Without a sound!

  Ye fragile flowers, whose delicate, dear tendrils
    Upward do climb,
  Reveal to us the sweet, mysterious secret
    Of love sublime!

  Entwining with your gentle cunning fingers
    The ragged tree,
  Ye leave behind ye crowns and chaplets wondrous,
    Of jewelry!

  Not pearls nor diamonds of a radiance peerless,
    Not amethyst.
  When softly swaying on the human bosom,
    Or flexile wrist,

  Can add to life and beauty lustrous splendor,
    With grace divine,
  As when ye wreathe on gnarled oak and holly
    Your trailing vine!

  Oh, love of God! in gracious ways unnumbered,
    With gentlest touch,
  Thou teachest men and pitifully showest
    Of patience much!

  We pray, dear Father, teach thine erring children
    This lesson meet--
  To climb through fragile, earth born, human tendrils
    To life complete.

_Quarterly_, 1871.



According to common opinion Americans are the nation most addicted to
speechmaking. Laboulaye makes a good point by representing the son of
a leading character in "Paris in America" discovered by his father
before a large audience, in the full tide of political speech, and
maintaining afterwards to the old gentleman that it is the common
practice among all the boys to make a speech on every possible
occasion, that they may thus fit themselves for public life.

In New York, which tends rapidly to become the center of activity for
most of the important influences of our country, there are every year
many dinners, anniversaries, and assemblies, at which oratory of an
ephemeral nature finds expression and attention. All the
nationalities, all the religious and literary societies, all the
clubs, all the distinguished foreigners, and all the leading and
following colleges, must have a dinner, and every dinner must have at
least a dozen speeches. Most of these speeches are more eloquent to
the opinion of their authors than to the minds of their hearers.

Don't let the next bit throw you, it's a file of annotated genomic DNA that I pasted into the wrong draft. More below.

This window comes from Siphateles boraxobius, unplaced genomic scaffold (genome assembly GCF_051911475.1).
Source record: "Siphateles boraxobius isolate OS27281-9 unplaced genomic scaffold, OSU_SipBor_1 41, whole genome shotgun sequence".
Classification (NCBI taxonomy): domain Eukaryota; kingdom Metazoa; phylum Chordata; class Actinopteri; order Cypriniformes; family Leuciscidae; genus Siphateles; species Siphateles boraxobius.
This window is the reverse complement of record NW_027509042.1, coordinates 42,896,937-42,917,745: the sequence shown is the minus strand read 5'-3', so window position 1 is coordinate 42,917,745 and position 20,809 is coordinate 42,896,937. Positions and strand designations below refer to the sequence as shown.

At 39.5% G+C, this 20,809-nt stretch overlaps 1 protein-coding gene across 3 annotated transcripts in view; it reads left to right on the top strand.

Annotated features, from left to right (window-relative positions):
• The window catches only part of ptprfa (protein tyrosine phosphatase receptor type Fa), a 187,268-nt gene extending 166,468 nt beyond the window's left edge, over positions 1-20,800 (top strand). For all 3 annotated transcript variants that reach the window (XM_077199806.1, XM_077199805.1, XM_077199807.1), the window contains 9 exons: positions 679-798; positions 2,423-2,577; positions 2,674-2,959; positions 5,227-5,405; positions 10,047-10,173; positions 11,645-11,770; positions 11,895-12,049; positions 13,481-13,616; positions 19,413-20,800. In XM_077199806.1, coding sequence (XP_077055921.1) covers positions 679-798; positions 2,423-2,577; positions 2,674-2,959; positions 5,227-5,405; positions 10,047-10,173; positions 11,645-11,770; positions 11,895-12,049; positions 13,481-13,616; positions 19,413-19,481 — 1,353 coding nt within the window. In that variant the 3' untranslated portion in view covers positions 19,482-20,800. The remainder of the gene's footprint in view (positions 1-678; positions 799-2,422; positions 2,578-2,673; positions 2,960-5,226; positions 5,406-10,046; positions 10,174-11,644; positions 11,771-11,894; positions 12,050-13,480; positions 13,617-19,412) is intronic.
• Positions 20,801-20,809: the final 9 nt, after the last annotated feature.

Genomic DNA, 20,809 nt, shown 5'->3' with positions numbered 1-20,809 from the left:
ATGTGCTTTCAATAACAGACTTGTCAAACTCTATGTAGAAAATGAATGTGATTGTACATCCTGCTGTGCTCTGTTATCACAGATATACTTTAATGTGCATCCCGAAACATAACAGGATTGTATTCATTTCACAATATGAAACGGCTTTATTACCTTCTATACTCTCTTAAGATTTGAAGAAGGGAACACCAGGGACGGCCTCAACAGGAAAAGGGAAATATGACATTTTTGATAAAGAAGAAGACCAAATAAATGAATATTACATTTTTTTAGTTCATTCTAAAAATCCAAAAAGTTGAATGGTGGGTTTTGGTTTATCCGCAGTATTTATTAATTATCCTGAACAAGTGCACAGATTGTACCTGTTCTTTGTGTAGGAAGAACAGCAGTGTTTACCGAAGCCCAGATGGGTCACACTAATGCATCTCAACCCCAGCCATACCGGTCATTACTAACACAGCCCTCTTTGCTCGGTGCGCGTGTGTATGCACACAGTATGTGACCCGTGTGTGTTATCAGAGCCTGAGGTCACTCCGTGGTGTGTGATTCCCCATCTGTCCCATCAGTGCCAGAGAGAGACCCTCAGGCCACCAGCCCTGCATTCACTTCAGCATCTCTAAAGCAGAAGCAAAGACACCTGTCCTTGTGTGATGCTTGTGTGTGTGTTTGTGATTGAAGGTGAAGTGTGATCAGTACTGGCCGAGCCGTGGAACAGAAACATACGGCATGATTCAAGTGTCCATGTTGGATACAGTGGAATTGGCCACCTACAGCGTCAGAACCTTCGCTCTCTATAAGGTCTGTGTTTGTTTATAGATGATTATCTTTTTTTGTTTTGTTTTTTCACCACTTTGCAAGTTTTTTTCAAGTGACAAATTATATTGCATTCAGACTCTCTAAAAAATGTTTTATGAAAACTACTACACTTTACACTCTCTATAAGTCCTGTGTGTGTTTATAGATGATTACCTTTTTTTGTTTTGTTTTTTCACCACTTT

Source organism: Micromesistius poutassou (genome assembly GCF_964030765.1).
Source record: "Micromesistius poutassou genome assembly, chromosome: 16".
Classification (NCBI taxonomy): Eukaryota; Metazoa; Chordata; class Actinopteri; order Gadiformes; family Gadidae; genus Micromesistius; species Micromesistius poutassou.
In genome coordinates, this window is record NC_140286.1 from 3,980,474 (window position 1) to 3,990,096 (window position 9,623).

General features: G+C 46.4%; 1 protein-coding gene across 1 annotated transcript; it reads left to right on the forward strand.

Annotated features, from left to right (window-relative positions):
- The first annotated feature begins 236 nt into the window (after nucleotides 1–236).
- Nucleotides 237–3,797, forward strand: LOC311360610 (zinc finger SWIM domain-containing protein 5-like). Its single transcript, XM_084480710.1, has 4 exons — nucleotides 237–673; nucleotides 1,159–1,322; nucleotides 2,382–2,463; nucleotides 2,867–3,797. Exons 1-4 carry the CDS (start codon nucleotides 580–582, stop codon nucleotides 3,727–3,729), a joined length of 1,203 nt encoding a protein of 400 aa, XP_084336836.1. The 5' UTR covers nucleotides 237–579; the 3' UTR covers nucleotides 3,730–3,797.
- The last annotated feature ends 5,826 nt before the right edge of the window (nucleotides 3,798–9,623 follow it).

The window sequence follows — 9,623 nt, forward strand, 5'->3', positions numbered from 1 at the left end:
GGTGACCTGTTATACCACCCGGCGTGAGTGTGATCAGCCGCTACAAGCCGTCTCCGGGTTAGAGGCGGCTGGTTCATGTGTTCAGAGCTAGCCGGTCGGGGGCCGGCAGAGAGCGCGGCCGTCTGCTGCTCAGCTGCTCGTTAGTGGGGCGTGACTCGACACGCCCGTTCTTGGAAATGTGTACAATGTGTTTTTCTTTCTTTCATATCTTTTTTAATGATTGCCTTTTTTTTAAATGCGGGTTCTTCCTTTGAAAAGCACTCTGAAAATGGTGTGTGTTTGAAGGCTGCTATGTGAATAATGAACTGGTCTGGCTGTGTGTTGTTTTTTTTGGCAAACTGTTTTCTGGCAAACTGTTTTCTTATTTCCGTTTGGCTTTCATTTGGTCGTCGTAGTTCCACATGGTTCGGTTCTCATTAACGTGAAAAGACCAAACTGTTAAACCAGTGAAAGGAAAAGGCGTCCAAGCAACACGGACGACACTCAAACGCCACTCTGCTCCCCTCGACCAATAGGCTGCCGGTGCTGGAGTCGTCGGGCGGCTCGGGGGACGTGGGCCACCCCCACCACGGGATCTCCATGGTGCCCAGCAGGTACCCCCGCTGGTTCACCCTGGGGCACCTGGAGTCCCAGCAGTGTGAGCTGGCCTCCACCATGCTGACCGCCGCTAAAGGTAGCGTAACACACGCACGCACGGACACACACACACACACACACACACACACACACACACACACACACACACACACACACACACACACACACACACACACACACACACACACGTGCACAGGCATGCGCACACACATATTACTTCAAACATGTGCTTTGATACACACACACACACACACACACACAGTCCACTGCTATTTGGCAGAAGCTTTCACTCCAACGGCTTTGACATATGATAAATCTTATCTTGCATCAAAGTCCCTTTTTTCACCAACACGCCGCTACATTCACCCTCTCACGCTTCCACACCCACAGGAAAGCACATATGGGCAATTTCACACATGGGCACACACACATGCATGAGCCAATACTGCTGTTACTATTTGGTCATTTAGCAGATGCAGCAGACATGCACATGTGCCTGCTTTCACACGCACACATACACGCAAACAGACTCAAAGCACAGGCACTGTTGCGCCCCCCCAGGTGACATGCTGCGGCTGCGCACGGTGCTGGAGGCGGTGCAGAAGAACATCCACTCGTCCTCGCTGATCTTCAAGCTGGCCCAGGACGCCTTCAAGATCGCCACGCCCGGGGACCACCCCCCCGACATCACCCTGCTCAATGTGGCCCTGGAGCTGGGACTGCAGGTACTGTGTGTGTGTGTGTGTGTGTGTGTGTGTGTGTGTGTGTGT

It certainly is one of the best moral illustrations of the first law
of motion that in spite of all the heroism necessary to endure such a
volume of speech, the patient public seems (if we may judge from the
increase in volume) every year more and more willing to sit at the
tables and listen to this flow of sound. Perhaps this patience is only
apparent, for competition for an opportunity to speak is said to be
lively. Possibly every one of the thousands who listen is secretly
comparing the eloquence of the speaker with his own skilful ability,
and not quite calmly biding the time when he shall enrapture, where
the present speaker wearies and annoys.

Yet not every speech made on those occasions is dull. Now and then the
happy mingling of fun and sense really lifts the company out of the
tiresome monotony. Were it not for these addresses beautiful and rare,
we can believe that dinner speeches would be abandoned, or exchanged
for a single oration from one competent to delight.

For the distinguishing mark of the dinner speech should be that it
amuse not in the rough, coarse way of the demagogue, but in the
subtle, fine way of the man of culture.

The dinner speeches with which the readers of this paper are perhaps